At what age should a woman stop taking hormone replacement?

When should you start taking HRT? Is it ever too late to start? If you've been taking it for years, when should you consider stopping hormone therapy? These are frequently asked questions by women who went through menopause some time ago. Some women take hormone therapy for a few years to help improve the worst symptoms of menopause. Some women find that when they stop taking hormone therapy after a few years, they no longer have symptoms. Other women have symptoms coming back when they stop taking HRT.

There is no fixed amount of time for which you should take HRT; it's an individual decision between you and your doctor or nurse. This fact sheet includes information to help you decide if now is the right time to start or stop taking hormone therapy, even if menopause occurred several years ago. Finally, in just the last two years alone, an explosion of media coverage has begun to change public opinion in favor of hormones again. They are also identified as more compatible chemicals because they produce hormones similar to those already produced by the body. In cases of treatment for HRT, women younger than 50 are at risk of suffering from this condition, especially if they take oral hormonal medications.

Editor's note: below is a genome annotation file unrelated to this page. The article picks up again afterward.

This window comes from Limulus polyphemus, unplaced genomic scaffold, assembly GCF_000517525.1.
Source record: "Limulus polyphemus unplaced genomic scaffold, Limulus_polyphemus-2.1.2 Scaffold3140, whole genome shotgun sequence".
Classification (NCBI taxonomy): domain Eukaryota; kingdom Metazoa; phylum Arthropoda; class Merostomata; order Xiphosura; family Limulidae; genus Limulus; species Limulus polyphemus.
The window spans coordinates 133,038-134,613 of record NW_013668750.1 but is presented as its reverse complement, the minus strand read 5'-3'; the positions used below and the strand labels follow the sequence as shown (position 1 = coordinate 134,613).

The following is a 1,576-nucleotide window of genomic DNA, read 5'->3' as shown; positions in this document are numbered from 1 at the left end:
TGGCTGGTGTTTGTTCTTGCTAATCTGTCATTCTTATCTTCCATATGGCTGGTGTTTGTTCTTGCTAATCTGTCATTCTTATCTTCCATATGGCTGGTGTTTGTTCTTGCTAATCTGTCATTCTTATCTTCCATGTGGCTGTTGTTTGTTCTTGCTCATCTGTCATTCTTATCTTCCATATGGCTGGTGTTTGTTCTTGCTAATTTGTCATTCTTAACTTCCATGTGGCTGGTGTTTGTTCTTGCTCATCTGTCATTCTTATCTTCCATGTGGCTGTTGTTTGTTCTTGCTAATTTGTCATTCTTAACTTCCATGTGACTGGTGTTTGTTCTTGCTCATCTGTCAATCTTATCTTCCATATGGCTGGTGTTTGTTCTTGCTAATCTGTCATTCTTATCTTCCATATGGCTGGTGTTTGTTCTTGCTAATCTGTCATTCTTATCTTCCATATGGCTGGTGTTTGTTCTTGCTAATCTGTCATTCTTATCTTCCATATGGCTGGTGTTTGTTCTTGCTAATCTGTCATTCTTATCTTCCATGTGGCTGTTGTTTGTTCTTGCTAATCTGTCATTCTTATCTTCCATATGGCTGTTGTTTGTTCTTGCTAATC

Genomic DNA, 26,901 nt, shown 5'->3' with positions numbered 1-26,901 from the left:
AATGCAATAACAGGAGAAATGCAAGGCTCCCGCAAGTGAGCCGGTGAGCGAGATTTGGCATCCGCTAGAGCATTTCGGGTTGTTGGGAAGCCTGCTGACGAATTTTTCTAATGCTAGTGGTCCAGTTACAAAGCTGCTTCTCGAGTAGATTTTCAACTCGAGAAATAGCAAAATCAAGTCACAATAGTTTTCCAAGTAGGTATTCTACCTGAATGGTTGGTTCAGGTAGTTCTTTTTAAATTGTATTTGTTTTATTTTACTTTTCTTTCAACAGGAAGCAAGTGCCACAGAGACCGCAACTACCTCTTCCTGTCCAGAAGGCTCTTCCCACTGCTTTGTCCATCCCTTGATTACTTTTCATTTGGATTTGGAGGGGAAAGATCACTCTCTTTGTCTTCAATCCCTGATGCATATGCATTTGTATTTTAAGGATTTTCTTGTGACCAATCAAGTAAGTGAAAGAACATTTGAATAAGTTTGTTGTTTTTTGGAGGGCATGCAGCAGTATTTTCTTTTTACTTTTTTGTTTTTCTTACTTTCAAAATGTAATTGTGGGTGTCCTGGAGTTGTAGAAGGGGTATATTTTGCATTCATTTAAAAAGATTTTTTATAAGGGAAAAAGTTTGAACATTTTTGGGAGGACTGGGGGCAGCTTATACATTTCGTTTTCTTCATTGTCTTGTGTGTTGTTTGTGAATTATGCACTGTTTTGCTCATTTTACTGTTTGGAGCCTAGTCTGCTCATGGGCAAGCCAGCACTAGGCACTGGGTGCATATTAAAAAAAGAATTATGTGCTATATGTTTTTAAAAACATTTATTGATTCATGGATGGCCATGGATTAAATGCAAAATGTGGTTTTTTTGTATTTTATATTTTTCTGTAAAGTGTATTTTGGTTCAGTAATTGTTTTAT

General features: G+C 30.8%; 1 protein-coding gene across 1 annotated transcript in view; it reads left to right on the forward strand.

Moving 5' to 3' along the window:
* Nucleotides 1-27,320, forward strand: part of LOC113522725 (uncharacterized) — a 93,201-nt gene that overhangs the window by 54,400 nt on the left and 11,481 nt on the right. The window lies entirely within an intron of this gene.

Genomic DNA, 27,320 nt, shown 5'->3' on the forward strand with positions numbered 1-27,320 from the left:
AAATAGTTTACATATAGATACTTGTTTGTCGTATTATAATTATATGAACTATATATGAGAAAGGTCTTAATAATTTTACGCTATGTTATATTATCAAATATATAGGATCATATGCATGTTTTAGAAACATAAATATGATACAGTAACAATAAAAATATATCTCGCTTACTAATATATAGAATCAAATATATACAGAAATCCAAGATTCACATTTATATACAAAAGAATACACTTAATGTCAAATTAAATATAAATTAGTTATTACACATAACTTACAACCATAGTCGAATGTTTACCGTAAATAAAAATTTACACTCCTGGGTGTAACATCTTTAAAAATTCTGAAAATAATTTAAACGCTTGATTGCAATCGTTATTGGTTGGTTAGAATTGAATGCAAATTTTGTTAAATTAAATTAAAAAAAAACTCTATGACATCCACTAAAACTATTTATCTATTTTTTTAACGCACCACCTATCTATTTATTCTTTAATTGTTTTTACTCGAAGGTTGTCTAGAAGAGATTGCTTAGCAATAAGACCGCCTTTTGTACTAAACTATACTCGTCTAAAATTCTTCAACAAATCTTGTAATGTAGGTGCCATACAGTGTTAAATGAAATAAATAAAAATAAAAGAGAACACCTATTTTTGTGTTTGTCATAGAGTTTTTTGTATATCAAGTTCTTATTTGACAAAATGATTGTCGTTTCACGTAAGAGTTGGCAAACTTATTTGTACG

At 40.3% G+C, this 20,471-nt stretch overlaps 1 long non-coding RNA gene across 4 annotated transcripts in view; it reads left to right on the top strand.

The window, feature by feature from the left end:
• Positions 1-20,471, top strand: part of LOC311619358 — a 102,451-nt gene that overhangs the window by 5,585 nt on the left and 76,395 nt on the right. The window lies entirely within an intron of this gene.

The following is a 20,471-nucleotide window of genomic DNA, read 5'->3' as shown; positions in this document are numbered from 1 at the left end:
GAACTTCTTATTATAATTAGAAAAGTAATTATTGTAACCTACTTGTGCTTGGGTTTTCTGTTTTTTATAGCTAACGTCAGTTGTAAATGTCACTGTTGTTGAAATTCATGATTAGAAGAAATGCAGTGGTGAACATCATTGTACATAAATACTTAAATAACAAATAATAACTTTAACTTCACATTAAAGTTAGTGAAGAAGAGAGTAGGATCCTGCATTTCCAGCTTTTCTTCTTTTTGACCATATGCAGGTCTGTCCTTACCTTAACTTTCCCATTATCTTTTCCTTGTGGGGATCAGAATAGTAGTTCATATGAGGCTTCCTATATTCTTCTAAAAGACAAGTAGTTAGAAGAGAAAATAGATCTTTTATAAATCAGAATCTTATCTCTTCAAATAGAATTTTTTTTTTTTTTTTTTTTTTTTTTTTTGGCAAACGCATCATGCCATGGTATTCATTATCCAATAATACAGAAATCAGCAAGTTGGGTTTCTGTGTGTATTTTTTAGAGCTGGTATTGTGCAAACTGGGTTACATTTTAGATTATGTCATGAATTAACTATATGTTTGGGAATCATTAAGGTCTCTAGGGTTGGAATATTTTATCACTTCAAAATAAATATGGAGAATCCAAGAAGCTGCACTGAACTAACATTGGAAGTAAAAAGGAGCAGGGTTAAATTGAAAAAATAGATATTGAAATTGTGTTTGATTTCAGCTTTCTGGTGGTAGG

It may be accompanied by special control hormones, such as follicle stimulating hormone (FSH) and luteinizing hormone (LH), both secreted by pituitary cells to regulate the body's reproductive functions. Naturally, aging causes a hormonal imbalance and is a telltale sign that the body has begun menopause. However, since the early 2000s, the Women's Health Initiative (WHI) suddenly interrupted research for safety reasons, there have been conflicting messages about the risks of hormone therapy. It's well established that HRT can significantly improve the risks of osteoporosis, an important health factor for women as they age.

People who try to promote their health “naturally” end up hurting themselves by taking unregulated hormonal pills or pills and spending money out of their pocket on unnecessary tests, he says. After having been taking replacement hormones for a long time, I prefer to think that delaying dementia has no effect or is only positive. Most of the side effects of discontinuing hormone therapy are controllable compared to those that occurred before the treatment. There was even some evidence that HRT may be linked to a lower risk of age-related diseases, such as heart disease and dementia.

If these symptoms worsen and affect a woman's quality of life, hormone replacement therapy may be recommended for up to five years. This is usually a safe, minimally invasive procedure that helps regulate hormone deficiency by delivering estrogen and progesterone to the body. The institutional review board (IRB) of the University of California at San Francisco (UCSF) approved the study entitled “Decision Making on Hormonal Therapy” in older women”. If you have a premature menopause (before age 40) or an early menopause (before age 4), it's especially important to take HRT or the combination pill.

As you age, and especially after age 60, the risks of hormone therapy may begin to outweigh the benefits.